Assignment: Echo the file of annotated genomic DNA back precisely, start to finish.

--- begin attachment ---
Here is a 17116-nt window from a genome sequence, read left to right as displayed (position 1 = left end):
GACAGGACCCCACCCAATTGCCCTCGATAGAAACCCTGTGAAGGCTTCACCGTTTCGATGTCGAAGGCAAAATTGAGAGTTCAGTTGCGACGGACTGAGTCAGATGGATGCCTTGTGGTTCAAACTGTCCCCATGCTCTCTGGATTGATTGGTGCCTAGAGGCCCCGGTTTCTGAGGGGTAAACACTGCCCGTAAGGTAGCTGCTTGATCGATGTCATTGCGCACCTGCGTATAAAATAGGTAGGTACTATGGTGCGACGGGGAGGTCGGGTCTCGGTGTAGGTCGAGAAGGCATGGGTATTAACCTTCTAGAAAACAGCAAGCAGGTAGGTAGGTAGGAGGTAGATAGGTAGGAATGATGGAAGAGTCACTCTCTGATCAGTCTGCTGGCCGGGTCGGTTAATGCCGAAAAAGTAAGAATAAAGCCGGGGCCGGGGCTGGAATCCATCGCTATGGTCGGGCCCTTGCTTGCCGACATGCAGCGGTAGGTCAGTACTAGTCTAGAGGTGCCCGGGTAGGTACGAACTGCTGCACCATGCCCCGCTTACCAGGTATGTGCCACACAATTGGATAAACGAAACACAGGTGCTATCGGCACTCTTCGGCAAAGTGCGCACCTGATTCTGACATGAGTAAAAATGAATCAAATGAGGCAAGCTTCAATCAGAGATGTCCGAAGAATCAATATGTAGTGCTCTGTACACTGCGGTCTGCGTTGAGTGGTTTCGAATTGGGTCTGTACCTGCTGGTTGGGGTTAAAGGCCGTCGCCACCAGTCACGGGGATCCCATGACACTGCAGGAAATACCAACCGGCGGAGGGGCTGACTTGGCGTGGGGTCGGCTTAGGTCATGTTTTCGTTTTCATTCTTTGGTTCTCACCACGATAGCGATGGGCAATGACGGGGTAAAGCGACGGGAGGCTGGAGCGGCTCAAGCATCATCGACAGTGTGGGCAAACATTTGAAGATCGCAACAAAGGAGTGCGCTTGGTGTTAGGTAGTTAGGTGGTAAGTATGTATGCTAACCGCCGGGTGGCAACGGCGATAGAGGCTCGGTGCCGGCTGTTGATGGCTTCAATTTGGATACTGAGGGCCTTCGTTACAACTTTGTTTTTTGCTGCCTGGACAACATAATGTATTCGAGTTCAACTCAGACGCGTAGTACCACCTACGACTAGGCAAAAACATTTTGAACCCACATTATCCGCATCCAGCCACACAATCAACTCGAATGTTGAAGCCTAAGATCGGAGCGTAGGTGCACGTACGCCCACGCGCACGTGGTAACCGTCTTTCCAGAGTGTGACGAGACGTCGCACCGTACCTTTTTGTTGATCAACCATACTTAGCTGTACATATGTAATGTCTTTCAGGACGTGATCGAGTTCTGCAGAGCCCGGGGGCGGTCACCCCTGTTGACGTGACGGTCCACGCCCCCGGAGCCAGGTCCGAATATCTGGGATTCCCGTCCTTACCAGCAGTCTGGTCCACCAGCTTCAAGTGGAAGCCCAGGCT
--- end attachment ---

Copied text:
Here is a 17116-nt window from a genome sequence, read left to right as displayed (position 1 = left end):
GACAGGACCCCACCCAATTGCCCTCGATAGAAACCCTGTGAAGGCTTCACCGTTTCGATGTCGAAGGCAAAATTGAGAGTTCAGTTGCGACGGACTGAGTCAGATGGATGCCTTGTGGTTCAAACTGTCCCCATGCTCTCTGGATTGATTGGTGCCTAGAGGCCCCGGTTTCTGAGGGGTAAACACTGCCCGTAAGGTAGCTGCTTGATCGATGTCATTGCGCACCTGCGTATAAAATAGGTAGGTACTATGGTGCGACGGGGAGGTCGGGTCTCGGTGTAGGTCGAGAAGGCATGGGTATTAACCTTCTAGAAAACAGCAAGCAGGTAGGTAGGTAGGAGGTAGATAGGTAGGAATGATGGAAGAGTCACTCTCTGATCAGTCTGCTGGCCGGGTCGGTTAATGCCGAAAAAGTAAGAATAAAGCCGGGGCCGGGGCTGGAATCCATCGCTATGGTCGGGCCCTTGCTTGCCGACATGCAGCGGTAGGTCAGTACTAGTCTAGAGGTGCCCGGGTAGGTACGAACTGCTGCACCATGCCCCGCTTACCAGGTATGTGCCACACAATTGGATAAACGAAACACAGGTGCTATCGGCACTCTTCGGCAAAGTGCGCACCTGATTCTGACATGAGTAAAAATGAATCAAATGAGGCAAGCTTCAATCAGAGATGTCCGAAGAATCAATATGTAGTGCTCTGTACACTGCGGTCTGCGTTGAGTGGTTTCGAATTGGGTCTGTACCTGCTGGTTGGGGTTAAAGGCCGTCGCCACCAGTCACGGGGATCCCATGACACTGCAGGAAATACCAACCGGCGGAGGGGCTGACTTGGCGTGGGGTCGGCTTAGGTCATGTTTTCGTTTTCATTCTTTGGTTCTCACCACGATAGCGATGGGCAATGACGGGGTAAAGCGACGGGAGGCTGGAGCGGCTCAAGCATCATCGACAGTGTGGGCAAACATTTGAAGATCGCAACAAAGGAGTGCGCTTGGTGTTAGGTAGTTAGGTGGTAAGTATGTATGCTAACCGCCGGGTGGCAACGGCGATAGAGGCTCGGTGCCGGCTGTTGATGGCTTCAATTTGGATACTGAGGGCCTTCGTTACAACTTTGTTTTTTGCTGCCTGGACAACATAATGTATTCGAGTTCAACTCAGACGCGTAGTACCACCTACGACTAGGCAAAAACATTTTGAACCCACATTATCCGCATCCAGCCACACAATCAACTCGAATGTTGAAGCCTAAGATCGGAGCGTAGGTGCACGTACGCCCACGCGCACGTGGTAACCGTCTTTCCAGAGTGTGACGAGACGTCGCACCGTACCTTTTTGTTGATCAACCATACTTAGCTGTACATATGTAATGTCTTTCAGGACGTGATCGAGTTCTGCAGAGCCCGGGGGCGGTCACCCCTGTTGACGTGACGGTCCACGCCCCCGGAGCCAGGTCCGAATATCTGGGATTCCCGTCCTTACCAGCAGTCTGGTCCACCAGCTTCAAGTGGAAGCCCAGGCT